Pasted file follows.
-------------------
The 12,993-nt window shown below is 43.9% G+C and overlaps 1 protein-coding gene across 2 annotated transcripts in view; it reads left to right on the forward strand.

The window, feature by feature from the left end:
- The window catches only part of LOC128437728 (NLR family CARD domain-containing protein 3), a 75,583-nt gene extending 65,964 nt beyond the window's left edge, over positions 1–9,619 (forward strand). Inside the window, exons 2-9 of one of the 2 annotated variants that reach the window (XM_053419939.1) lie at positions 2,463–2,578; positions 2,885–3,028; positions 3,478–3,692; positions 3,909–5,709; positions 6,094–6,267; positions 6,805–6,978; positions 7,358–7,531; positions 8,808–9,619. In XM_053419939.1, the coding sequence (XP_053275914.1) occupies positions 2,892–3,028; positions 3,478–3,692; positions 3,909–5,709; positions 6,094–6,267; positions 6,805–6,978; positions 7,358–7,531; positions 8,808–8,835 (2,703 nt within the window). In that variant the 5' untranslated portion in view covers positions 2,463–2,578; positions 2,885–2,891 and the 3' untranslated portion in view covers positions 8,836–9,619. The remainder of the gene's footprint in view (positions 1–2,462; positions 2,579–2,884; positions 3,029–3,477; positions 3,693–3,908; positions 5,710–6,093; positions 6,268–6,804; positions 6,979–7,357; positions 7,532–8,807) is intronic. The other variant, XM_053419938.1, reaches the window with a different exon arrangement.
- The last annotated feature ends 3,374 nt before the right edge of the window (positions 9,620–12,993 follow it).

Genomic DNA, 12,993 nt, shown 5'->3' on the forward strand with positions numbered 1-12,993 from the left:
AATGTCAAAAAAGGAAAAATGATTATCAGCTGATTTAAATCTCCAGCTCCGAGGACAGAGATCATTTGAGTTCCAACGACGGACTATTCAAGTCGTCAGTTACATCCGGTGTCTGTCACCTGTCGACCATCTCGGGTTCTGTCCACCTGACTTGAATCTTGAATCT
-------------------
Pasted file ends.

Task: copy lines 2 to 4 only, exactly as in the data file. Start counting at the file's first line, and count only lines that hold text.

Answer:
The window, feature by feature from the left end:
- The window catches only part of LOC128437728 (NLR family CARD domain-containing protein 3), a 75,583-nt gene extending 65,964 nt beyond the window's left edge, over positions 1–9,619 (forward strand). Inside the window, exons 2-9 of one of the 2 annotated variants that reach the window (XM_053419939.1) lie at positions 2,463–2,578; positions 2,885–3,028; positions 3,478–3,692; positions 3,909–5,709; positions 6,094–6,267; positions 6,805–6,978; positions 7,358–7,531; positions 8,808–9,619. In XM_053419939.1, the coding sequence (XP_053275914.1) occupies positions 2,892–3,028; positions 3,478–3,692; positions 3,909–5,709; positions 6,094–6,267; positions 6,805–6,978; positions 7,358–7,531; positions 8,808–8,835 (2,703 nt within the window). In that variant the 5' untranslated portion in view covers positions 2,463–2,578; positions 2,885–2,891 and the 3' untranslated portion in view covers positions 8,836–9,619. The remainder of the gene's footprint in view (positions 1–2,462; positions 2,579–2,884; positions 3,029–3,477; positions 3,693–3,908; positions 5,710–6,093; positions 6,268–6,804; positions 6,979–7,357; positions 7,532–8,807) is intronic. The other variant, XM_053419938.1, reaches the window with a different exon arrangement.
- The last annotated feature ends 3,374 nt before the right edge of the window (positions 9,620–12,993 follow it).